• Advanced imaging techniques to improve injury detection and early intervention
• Evaluation of the effect of arena footing on suspensory apparatus strain
• Identification of common areas of joint stress and response to medication
• Evaluation of new methods for fracture repair and bone stabilization
- Neonatology and Diseases in Foals
UC Davis has led the nation in neonatal medicine and care. Research funded by the Center for Equine Health includes a study on equine neonatal maladjustment (“dummy foal syndrome”) and a study of the cerebrospinal fluid of foals affected with neuroaxonal dystrophy/equine degenerative myeloencephalopathy, a neurological disorder that affects foals at 4 to 6 months of age. Further studies in each of these areas are needed.
Studies have also been completed to evaluate safe and effective doses for chloramphenicol, a commonly used broad-spectrum antibiotic, in foals and to establish normal triglyceride levels. This work advances the evaluation and treatment of neonatal foals presenting to the neonatal intensive care unit (NICU).
This critical area is underfunded at this time and donations to support needed research could make a difference to the health and well-being of foals.
Research is being conducted on various conditions that produce neurologic impairment in horses:
• Improving the prevention, diagnosis and treatment of equine protozoal myeloencephalitis (EPM)
• Managing cervical degenerative joint disease
• Advancing our understanding of the neurological form of equine herpesvirus-1
• Continuing studies on neuroaxonal dystrophy/equine degenerative myeloencephalopathy (NAD/EDM)
- Regenerative medicine
The regenerative medicine program at UC Davis was established in 2007 and has been evolving rapidly. The initial emphasis of the program was to target the potential of mesenchymal stem cells (MSCs) for orthopedic repair in horses, including bone healing and tendon and ligament repair. Since that time, research and clinical teams have been developed in both equine and small animal medicine working in the following areas:
Tissue engineering - heart valve replacement; small vessel repair; cartilage repair
Liver disease - tracking stem cells to the liver; evaluating stem cells for the treatment of portosystemic shunt in dogs
Oral disease - mandibular (jaw) repair and the treatment of chronic, severe oral inflammatory diseases in cats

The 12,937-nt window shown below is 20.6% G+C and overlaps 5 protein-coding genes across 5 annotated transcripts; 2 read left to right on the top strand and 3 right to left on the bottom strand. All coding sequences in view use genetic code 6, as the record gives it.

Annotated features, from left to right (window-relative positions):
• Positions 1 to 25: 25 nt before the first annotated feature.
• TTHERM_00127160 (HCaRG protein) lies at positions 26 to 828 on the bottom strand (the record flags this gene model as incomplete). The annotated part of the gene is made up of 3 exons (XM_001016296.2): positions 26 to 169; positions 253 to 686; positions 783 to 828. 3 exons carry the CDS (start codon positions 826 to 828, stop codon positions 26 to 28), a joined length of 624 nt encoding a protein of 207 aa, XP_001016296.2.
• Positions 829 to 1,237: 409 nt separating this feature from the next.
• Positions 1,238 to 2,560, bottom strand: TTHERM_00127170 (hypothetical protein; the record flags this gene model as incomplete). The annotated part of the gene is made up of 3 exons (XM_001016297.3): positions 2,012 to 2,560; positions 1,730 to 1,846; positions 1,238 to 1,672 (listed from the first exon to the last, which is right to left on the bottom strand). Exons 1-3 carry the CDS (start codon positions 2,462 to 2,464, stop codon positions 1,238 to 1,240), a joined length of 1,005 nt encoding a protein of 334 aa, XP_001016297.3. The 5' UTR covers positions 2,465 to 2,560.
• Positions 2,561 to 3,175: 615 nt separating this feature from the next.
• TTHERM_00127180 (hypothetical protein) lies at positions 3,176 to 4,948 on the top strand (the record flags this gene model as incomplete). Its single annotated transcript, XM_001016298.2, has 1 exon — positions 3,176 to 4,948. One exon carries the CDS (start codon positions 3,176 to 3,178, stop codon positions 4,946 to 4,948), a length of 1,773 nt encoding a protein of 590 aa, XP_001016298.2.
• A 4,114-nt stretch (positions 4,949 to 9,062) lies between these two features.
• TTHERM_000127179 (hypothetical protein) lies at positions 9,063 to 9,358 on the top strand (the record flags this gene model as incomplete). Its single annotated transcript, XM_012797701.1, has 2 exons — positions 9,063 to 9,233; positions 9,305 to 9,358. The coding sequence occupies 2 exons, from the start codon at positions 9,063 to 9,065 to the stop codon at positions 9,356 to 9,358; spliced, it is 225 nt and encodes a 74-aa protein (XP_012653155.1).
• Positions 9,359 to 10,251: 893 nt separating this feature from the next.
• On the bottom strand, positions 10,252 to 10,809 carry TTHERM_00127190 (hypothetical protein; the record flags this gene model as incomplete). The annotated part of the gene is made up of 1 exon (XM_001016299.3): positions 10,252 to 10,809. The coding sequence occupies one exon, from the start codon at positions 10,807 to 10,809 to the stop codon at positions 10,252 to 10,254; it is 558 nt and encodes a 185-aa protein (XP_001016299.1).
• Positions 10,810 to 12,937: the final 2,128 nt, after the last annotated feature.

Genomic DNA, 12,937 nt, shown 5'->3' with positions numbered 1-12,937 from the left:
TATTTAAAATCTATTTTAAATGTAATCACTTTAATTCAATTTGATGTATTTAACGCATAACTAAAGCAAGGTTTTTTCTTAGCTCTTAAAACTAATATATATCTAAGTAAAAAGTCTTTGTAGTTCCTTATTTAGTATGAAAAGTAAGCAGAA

Spinal cord injury - a unique "neural" stem cell derived from canine skin is isolated, expanded and used to treat dogs with spinal cord injury
Ophthalmic disease - inflammatory and immune-medicated eye diseases in dogs and horses
Gastrointestinal disease - inflammatory bowel disease in dogs
Wound healing - MSCs embedded in matrix to augment wound healing in horses
Laminitis - MSCs increase blood flow and decrease inflammation. These qualities constitute a promising therapy for diseases such as laminitis. Studies are needed to determine what type of stem cells are best for treating laminitis, how best to administer the cells, and how they heal this unique tissue.
Infectious, inflammatory and immune-mediated diseases in horses - MSCs are being investigated for the treatment of sepsis and pulmonary diseases in humans, including chronic obstructive pulmonary disease.
- Silicate-Associated Osteoporosis
Horses are uniquely susceptible to an osteoporotic condition that is coupled with respiratory silicosis. The combination of the bone and respiratory disease is called silicate-associated osteoporosis (SAO), or bone fragility syndrome. Equine respiratory silicosis is similar to the human form that is known as an occupational hazard of miners. In horses, silicosis develops from inhalation of dust derived from soils with high silicate contents, particularly in the Monterey, Carmel, Napa, and Sonoma regions. Once in the lungs, the crystals cannot be cleared and cause lifelong disease in horses and people. Affected horses develop severe osteoporosis that leads to debilitating and progressive deformities and fractures. We are working with veterinarians from affected regions to increase our understanding of this devastating disease.
Research funding is always needed. If you would like to help support research in an area that is of particular interest to you and your horse, please contact Dr. Carrie Finno at (530) 752-6433 or firstname.lastname@example.org.